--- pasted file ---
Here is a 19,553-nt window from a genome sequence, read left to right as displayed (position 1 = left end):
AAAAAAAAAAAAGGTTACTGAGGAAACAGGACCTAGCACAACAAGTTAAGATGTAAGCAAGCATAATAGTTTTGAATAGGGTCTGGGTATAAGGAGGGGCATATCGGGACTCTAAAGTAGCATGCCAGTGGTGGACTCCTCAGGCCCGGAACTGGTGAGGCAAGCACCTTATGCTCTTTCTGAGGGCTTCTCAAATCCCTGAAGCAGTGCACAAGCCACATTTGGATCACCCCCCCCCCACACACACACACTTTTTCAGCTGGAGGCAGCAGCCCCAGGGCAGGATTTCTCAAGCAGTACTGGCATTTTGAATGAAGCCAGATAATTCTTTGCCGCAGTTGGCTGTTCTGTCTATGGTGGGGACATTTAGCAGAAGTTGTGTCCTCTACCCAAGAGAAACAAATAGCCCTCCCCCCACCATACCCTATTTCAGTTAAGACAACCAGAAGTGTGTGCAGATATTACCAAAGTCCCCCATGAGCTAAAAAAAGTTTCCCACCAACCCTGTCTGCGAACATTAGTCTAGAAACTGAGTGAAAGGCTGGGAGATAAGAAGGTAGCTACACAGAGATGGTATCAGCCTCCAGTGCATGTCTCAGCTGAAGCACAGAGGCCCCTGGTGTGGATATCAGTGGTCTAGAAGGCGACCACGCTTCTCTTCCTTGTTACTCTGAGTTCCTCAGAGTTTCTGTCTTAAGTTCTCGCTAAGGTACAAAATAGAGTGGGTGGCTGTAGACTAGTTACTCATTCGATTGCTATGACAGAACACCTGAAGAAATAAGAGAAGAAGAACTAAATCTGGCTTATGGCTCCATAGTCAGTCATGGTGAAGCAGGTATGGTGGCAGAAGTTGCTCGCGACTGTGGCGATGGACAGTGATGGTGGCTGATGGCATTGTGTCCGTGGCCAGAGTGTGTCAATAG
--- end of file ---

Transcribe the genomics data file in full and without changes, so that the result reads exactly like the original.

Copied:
Here is a 19,553-nt window from a genome sequence, read left to right as displayed (position 1 = left end):
AAAAAAAAAAAAGGTTACTGAGGAAACAGGACCTAGCACAACAAGTTAAGATGTAAGCAAGCATAATAGTTTTGAATAGGGTCTGGGTATAAGGAGGGGCATATCGGGACTCTAAAGTAGCATGCCAGTGGTGGACTCCTCAGGCCCGGAACTGGTGAGGCAAGCACCTTATGCTCTTTCTGAGGGCTTCTCAAATCCCTGAAGCAGTGCACAAGCCACATTTGGATCACCCCCCCCCCACACACACACACTTTTTCAGCTGGAGGCAGCAGCCCCAGGGCAGGATTTCTCAAGCAGTACTGGCATTTTGAATGAAGCCAGATAATTCTTTGCCGCAGTTGGCTGTTCTGTCTATGGTGGGGACATTTAGCAGAAGTTGTGTCCTCTACCCAAGAGAAACAAATAGCCCTCCCCCCACCATACCCTATTTCAGTTAAGACAACCAGAAGTGTGTGCAGATATTACCAAAGTCCCCCATGAGCTAAAAAAAGTTTCCCACCAACCCTGTCTGCGAACATTAGTCTAGAAACTGAGTGAAAGGCTGGGAGATAAGAAGGTAGCTACACAGAGATGGTATCAGCCTCCAGTGCATGTCTCAGCTGAAGCACAGAGGCCCCTGGTGTGGATATCAGTGGTCTAGAAGGCGACCACGCTTCTCTTCCTTGTTACTCTGAGTTCCTCAGAGTTTCTGTCTTAAGTTCTCGCTAAGGTACAAAATAGAGTGGGTGGCTGTAGACTAGTTACTCATTCGATTGCTATGACAGAACACCTGAAGAAATAAGAGAAGAAGAACTAAATCTGGCTTATGGCTCCATAGTCAGTCATGGTGAAGCAGGTATGGTGGCAGAAGTTGCTCGCGACTGTGGCGATGGACAGTGATGGTGGCTGATGGCATTGTGTCCGTGGCCAGAGTGTGTCAATAG